PHOENIX -- In a WNBA season opener that had some intriguing comeback stories -- including the return of Dallas center Liz Cambage -- the star of the game was that player who for so long has made defenses groan, "Ugh, she never goes away."
Or as Phoenix's DeWanna Bonner put it, "Still the GOAT -- that's exactly what she is."
Bonner, also one of the comeback stories, was referring to Mercury guard Diana Taurasi, who continues to stake a claim to greatest of all time as she begins her 14th season in the WNBA.
In Phoenix's 86-78 victory over Dallas on Friday, Taurasi scored a game-high 26 points and also hit the 1,000th 3-pointer of her WNBA career. She now has 1,001 treys in 399 regular-season games. (Not to mention an additional 140 in 52 playoff games.)
Taurasi was already the WNBA's all-time leader in that category; current Liberty coach Katie Smith is second at 906, and Spurs assistant Becky Hammon third at 829. The only active player even close to Taurasi is her good friend Sue Bird; the Seattle guard has 795 3-pointers entering this season.
Taurasi never has been big on numbers, but 1,000 means something to her -- especially because she has become the greatest from long range while also doing so many other things well.
"It takes a lot of hard work, and having unwavering confidence," Taurasi said of the shooter's mentality. "You will have days where you go 1-for-9, and you come back the next day and try again. Shooting 3-pointers is the first skill that I really thought about and had ingrained in me.
"But I always wanted to be well-balanced, too. I wanted to do a little bit of everything. We talk to these kids and tell them, 'You have to be good at everything; that's the only way you can get to the next level.' "
A lot of good players got the painful lesson of just how hard it is to get to -- and stay at -- the WNBA level this past week. They were cut with WNBA rosters finalized at 12. The depth of talent in the league makes Taurasi's reign at the top for so long all the more impressive.
And having Bonner -- who missed last season as she gave birth to twins -- back on court with Taurasi was a beautiful sight for Mercury fans. Bonner finished with 17 points and a game-high 12 rebounds.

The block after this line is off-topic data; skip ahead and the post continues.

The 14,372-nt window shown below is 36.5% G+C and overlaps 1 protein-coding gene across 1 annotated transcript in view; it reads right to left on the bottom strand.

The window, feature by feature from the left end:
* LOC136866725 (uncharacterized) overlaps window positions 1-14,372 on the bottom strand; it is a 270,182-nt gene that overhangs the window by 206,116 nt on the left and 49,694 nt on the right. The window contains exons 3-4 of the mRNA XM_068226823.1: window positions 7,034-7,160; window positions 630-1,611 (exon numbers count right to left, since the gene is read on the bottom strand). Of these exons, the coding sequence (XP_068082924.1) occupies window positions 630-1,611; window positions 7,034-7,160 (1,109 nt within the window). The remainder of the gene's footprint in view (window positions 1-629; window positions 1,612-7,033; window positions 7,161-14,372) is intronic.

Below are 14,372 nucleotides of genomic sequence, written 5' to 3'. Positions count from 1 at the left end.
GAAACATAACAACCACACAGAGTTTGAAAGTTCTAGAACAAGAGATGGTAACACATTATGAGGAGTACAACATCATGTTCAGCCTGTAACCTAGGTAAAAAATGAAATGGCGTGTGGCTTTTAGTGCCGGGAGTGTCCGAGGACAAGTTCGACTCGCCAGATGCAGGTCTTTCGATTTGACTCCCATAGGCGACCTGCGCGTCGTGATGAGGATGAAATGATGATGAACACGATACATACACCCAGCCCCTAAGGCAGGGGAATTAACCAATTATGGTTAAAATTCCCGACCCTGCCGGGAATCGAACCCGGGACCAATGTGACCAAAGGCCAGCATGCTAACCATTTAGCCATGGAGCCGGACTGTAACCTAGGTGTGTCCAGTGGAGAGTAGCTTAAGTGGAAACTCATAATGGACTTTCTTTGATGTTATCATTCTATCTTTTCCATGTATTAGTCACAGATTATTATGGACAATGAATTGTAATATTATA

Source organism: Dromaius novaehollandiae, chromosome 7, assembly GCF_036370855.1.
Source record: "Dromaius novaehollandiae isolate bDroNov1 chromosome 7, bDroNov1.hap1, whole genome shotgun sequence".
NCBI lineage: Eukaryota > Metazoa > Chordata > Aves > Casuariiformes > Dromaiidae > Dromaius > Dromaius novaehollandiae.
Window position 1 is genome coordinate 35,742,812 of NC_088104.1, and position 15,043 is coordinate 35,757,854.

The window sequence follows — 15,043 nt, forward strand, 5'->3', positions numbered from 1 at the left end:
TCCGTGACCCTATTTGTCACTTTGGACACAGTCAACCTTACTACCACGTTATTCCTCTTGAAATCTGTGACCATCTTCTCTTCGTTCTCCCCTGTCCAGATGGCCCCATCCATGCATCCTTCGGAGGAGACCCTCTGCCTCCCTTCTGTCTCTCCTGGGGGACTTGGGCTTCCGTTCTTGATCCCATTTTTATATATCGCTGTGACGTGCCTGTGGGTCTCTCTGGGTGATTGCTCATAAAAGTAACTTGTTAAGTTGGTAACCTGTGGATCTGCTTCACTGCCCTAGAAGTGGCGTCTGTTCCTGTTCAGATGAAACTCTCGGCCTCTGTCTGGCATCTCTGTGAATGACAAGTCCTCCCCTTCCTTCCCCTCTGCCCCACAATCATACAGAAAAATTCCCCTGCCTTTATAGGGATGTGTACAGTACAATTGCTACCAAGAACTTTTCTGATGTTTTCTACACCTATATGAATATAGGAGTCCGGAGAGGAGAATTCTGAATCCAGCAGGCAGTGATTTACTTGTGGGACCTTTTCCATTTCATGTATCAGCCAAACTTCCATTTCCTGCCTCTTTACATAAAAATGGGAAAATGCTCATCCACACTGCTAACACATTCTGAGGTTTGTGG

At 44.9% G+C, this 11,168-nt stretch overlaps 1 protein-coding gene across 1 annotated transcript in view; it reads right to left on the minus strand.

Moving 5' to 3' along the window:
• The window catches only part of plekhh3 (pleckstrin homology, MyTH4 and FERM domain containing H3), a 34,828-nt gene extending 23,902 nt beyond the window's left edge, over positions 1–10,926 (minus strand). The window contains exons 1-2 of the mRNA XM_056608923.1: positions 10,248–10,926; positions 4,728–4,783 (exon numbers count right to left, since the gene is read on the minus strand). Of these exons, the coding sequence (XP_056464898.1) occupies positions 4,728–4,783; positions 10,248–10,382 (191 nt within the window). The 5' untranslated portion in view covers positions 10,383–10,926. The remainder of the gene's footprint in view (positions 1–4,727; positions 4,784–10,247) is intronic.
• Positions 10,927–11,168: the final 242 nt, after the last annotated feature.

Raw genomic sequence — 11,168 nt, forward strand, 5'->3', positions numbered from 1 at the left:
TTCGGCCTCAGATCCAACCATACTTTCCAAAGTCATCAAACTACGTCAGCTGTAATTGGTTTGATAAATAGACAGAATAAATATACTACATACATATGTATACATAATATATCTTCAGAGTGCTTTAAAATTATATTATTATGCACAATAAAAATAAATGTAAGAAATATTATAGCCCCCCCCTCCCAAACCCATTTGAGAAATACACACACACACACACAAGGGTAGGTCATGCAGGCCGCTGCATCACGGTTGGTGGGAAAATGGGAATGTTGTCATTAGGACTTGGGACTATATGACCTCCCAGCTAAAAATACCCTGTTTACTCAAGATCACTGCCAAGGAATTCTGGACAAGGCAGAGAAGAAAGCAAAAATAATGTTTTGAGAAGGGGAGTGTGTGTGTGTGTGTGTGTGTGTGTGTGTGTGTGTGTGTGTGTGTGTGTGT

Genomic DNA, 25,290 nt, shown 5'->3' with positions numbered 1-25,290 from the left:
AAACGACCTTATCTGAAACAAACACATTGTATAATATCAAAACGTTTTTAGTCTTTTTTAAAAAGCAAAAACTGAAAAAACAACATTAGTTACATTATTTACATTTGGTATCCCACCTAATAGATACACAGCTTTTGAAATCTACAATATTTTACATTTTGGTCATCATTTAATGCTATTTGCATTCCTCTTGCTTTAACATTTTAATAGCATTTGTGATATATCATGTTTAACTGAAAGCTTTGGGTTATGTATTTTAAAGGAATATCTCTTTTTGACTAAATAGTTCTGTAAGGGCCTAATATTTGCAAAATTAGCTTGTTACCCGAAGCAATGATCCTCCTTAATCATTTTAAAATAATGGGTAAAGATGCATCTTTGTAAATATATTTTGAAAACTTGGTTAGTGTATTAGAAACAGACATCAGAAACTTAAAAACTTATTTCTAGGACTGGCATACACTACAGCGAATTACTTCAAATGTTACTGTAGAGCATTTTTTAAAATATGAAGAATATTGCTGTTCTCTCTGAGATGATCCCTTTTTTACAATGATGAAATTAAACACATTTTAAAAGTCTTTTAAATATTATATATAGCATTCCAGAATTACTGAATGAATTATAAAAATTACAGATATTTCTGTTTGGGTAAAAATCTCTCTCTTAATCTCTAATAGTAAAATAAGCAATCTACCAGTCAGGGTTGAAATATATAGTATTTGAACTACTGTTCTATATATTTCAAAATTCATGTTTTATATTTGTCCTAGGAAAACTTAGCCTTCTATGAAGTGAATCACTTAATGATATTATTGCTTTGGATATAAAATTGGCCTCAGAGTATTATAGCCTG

"They're two of the best in the world coming off screens," Dallas coach Fred Williams said of Taurasi and Bonner. "If you don't play it right, they get a step on you, and they're going to put it in."
Taurasi and Bonner also share the "mom" thing now; Taurasi's wife, former Mercury player Penny Taylor, gave birth to a son in March. Taurasi said caring for the baby has honed her time-management skills even more. Bonner has gotten that double with twins, plus she had to get back to playing shape after pregnancy.
"It's the hardest thing I've ever done," Bonner said. "I'm still not there -- you saw I got a little tired tonight and had some air balls. But I had a good support system with the Mercury and my overseas team.
"I was so nervous before this game; I felt like I was a rookie. But as soon as I heard my name called and felt how much love the fans in this building gave me, I calmed down. There is no better feeling than coming back to a place where you're so welcome and so wanted."
That brings us to another featured attraction in Friday's game: the long-awaited return of Cambage. The Australian was drafted at No. 2 behind Maya Moore in 2011 by Tulsa but never took to being in Oklahoma. She played a combined 53 games in the 2011 and '13 seasons.
Even after the franchise moved to Dallas in 2016, Cambage wasn't ready to return. She dealt with an Achilles' injury and what she fully acknowledges were some difficult emotional times over the years. In the back of her mind, she expected to rejoin the WNBA but was determined to do so on her own timetable.
This year, it felt right for her, and it seemed appropriate that her first regular-season game back would be against another outstanding center in Phoenix's Brittney Griner. Friday, Cambage finished with 18 points and nine rebounds, and Griner had 13 and seven.
Having a friend and fellow Aussie in Erin Phillips on the Wings' staff helped lure Cambage back to the WNBA. But ultimately, it was about her being physically and mentally ready to play in this league again. And remember, she's still only 26; she was 19 when she was drafted.
"Five years is a long time," Cambage acknowledged about being away from the WNBA. "It's good to be back. I took a step away and really worked on myself mentally and let my body heal. Now, I'm feeling really good. We're still learning, and we're a team that's going to get better every day.
"It is a wonderful feeling hearing from the fans that I have been missed. I think games like tonight, with Brittney and I going against each other, it's great for the league."
Taurasi said when she was visiting Australia a few years ago, she talked to Cambage and implored her to return to the WNBA.
"I'm so happy she's here," Taurasi said. "I told her back then, 'You're one of the best players in world, and this is the best league. Your career will not reach its potential unless you come here and give it at least a whole year.' This kid has got tremendous talent, and she plays with an edge."
No one does that better than Taurasi, though. She has always been that way. Taurasi left her Russian club, UMMC Ekaterinburg, in December, and focused on getting as ready as possible for this WNBA season.
"I was working on my ankle and back, which have been problematic for years," she said. "The conditioning and strength part, which you really can't do during the WNBA season. It was a process, and some of it was tedious. But I used that time to get better."